Some of you might be confused by what a CAA film review actually is; it's possibly easier to say what it ISN'T! It is NOT you writing a 2000 word essay, recounting the plot of the film. What we are looking for, is evidence that you have thought about how the film maker has used techniques to convey a message, or the relationship between the narrative and the environment; in 'Caligari', the use of the warped sets to depict the insanity of the protagonist, for example. As you get deeper into the film programme, you might start to consider how the films use sound to build tension, or how editing techniques can enhance the viewing experience.
You are asked to support your own ideas with quotes from at least 3 different published sources. This means you will need to do some background reading; try and find sources that allow you to develop a discussion. You should introduce the quote, rather than just dropping it in; a good way to do this is via the author's name -
'As Ebert says in his review, "blah blah blah..."(Ebert, 2009)' (...believe me, Roger Ebert will become your best friend ;)
You need to reference your writing using the Harvard method; this is so that you cannot be accused of plagiarising other people's work. This is particularly important when it comes to writing essays that are submitted through the system called 'Turnitin', a plagiarism detecting tool. So that's why we ask you to do it from the off... so by the time you submit essay number 1, you will have had plenty of practice! There is a guide on myUCA that tells you how to reference most sources, and shows you how a bibliography should look; there has been some debate over whether quotes should be placed between single marks ' ', or double " ". Turnitin wants you to use the doubles, so that is what we are going for, for the film reviews too...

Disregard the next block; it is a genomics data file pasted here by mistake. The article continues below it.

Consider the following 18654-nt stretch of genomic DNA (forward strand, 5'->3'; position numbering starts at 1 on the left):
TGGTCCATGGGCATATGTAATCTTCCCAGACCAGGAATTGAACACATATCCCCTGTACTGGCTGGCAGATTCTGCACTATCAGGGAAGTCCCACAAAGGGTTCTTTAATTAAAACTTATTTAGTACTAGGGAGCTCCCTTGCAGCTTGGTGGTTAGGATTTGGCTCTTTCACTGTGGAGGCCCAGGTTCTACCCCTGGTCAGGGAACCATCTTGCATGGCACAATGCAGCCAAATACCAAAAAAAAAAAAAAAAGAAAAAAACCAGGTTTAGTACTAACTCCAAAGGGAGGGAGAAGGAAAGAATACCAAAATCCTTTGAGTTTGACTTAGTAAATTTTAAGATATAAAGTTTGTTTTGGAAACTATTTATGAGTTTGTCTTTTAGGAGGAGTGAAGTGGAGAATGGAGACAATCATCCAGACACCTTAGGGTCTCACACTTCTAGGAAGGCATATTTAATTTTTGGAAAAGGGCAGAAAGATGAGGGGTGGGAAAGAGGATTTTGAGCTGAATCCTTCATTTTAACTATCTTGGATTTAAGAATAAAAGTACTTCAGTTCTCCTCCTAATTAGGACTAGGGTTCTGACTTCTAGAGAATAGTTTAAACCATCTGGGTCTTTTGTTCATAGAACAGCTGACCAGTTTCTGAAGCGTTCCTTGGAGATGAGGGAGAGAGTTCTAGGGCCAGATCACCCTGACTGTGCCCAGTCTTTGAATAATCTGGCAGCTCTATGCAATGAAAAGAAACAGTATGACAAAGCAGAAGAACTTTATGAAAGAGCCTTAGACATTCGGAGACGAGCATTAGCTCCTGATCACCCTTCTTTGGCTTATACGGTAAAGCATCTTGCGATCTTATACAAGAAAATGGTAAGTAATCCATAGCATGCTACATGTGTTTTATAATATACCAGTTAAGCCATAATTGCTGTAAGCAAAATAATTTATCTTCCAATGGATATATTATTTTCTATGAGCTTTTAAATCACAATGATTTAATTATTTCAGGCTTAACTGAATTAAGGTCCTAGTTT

So the long and short of it is - don't get stressed about the reviews; no one is expecting you to be writing perfectly referenced pieces right away! BUT!!! - do read your feedback comments and act on them - there is nothing more frustrating for me than saying the same thing to the same person, week after week!
If you are after an example of a film review, this was written by current 3rd year Dee, when she was in the same spot as you, contemplating Dr. Caligari
1. Be prepared; read up on the films before you watch them. You have the details of what you will be watching for the next few weeks on your timetable, so get ahead of the game, and get reading!
2. Watch the film; not only as an entertainment, but look out for themes, topics and ideas.
3. Start the review right away; you will be amazed by how quickly you get a backlog, if you don't keep on to of the reviews.
4. Use academic writing; no "it was great!!" Get into the habit early on.
5. The importance of using quotes correctly; they are the backbone of your review. You should use them to bolster your own arguments and open up discussion.
6. Likewise, images; choose images that are relevant, and that you can discuss.
7. Use the library for books on film studies etc.; don't just rely on online film reviews...
8. ...which will lead to you producing a comprehensive bibliography. Use bibliographies in the published sources as a 'springboard' for further research.
9. When you first mention an author/director etc., use his full name ie; 'As Roger Ebert says in his review...'. When you mention him again in the same piece of writing, you should just use his surname - 'As Ebert mentions...'